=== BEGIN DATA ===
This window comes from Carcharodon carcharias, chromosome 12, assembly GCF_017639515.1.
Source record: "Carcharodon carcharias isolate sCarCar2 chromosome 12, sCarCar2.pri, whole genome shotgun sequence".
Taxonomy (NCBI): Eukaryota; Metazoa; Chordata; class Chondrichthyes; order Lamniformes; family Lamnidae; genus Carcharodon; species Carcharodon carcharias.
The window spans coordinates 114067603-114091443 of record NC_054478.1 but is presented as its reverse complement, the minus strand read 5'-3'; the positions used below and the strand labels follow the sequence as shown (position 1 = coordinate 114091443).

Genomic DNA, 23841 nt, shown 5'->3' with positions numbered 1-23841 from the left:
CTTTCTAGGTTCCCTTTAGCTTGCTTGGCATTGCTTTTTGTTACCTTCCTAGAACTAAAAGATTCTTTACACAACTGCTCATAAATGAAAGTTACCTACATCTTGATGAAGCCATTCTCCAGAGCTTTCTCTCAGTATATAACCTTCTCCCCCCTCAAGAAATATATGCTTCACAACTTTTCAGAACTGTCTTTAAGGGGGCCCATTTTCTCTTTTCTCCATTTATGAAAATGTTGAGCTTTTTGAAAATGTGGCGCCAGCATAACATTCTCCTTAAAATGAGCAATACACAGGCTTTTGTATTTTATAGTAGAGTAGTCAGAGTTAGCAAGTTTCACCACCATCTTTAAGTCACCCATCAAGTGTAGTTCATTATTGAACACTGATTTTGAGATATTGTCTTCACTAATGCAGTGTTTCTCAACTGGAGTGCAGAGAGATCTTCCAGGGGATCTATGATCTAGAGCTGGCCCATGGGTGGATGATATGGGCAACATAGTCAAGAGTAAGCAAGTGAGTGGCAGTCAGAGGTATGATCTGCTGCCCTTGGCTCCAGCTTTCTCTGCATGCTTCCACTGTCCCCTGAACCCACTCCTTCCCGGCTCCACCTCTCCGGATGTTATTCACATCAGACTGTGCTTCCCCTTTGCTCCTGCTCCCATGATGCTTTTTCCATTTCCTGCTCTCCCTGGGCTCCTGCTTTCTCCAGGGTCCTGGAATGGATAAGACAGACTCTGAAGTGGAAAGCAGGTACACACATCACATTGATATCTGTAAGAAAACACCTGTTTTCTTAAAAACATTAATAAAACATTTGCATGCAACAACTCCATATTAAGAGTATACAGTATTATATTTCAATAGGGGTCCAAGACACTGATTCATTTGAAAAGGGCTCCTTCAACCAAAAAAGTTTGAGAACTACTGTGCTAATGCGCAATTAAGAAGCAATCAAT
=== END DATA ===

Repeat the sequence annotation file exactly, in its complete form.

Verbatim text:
This window comes from Carcharodon carcharias, chromosome 12, assembly GCF_017639515.1.
Source record: "Carcharodon carcharias isolate sCarCar2 chromosome 12, sCarCar2.pri, whole genome shotgun sequence".
Taxonomy (NCBI): Eukaryota; Metazoa; Chordata; class Chondrichthyes; order Lamniformes; family Lamnidae; genus Carcharodon; species Carcharodon carcharias.
The window spans coordinates 114067603-114091443 of record NC_054478.1 but is presented as its reverse complement, the minus strand read 5'-3'; the positions used below and the strand labels follow the sequence as shown (position 1 = coordinate 114091443).

Genomic DNA, 23841 nt, shown 5'->3' with positions numbered 1-23841 from the left:
CTTTCTAGGTTCCCTTTAGCTTGCTTGGCATTGCTTTTTGTTACCTTCCTAGAACTAAAAGATTCTTTACACAACTGCTCATAAATGAAAGTTACCTACATCTTGATGAAGCCATTCTCCAGAGCTTTCTCTCAGTATATAACCTTCTCCCCCCTCAAGAAATATATGCTTCACAACTTTTCAGAACTGTCTTTAAGGGGGCCCATTTTCTCTTTTCTCCATTTATGAAAATGTTGAGCTTTTTGAAAATGTGGCGCCAGCATAACATTCTCCTTAAAATGAGCAATACACAGGCTTTTGTATTTTATAGTAGAGTAGTCAGAGTTAGCAAGTTTCACCACCATCTTTAAGTCACCCATCAAGTGTAGTTCATTATTGAACACTGATTTTGAGATATTGTCTTCACTAATGCAGTGTTTCTCAACTGGAGTGCAGAGAGATCTTCCAGGGGATCTATGATCTAGAGCTGGCCCATGGGTGGATGATATGGGCAACATAGTCAAGAGTAAGCAAGTGAGTGGCAGTCAGAGGTATGATCTGCTGCCCTTGGCTCCAGCTTTCTCTGCATGCTTCCACTGTCCCCTGAACCCACTCCTTCCCGGCTCCACCTCTCCGGATGTTATTCACATCAGACTGTGCTTCCCCTTTGCTCCTGCTCCCATGATGCTTTTTCCATTTCCTGCTCTCCCTGGGCTCCTGCTTTCTCCAGGGTCCTGGAATGGATAAGACAGACTCTGAAGTGGAAAGCAGGTACACACATCACATTGATATCTGTAAGAAAACACCTGTTTTCTTAAAAACATTAATAAAACATTTGCATGCAACAACTCCATATTAAGAGTATACAGTATTATATTTCAATAGGGGTCCAAGACACTGATTCATTTGAAAAGGGCTCCTTCAACCAAAAAAGTTTGAGAACTACTGTGCTAATGCGCAATTAAGAAGCAATCAAT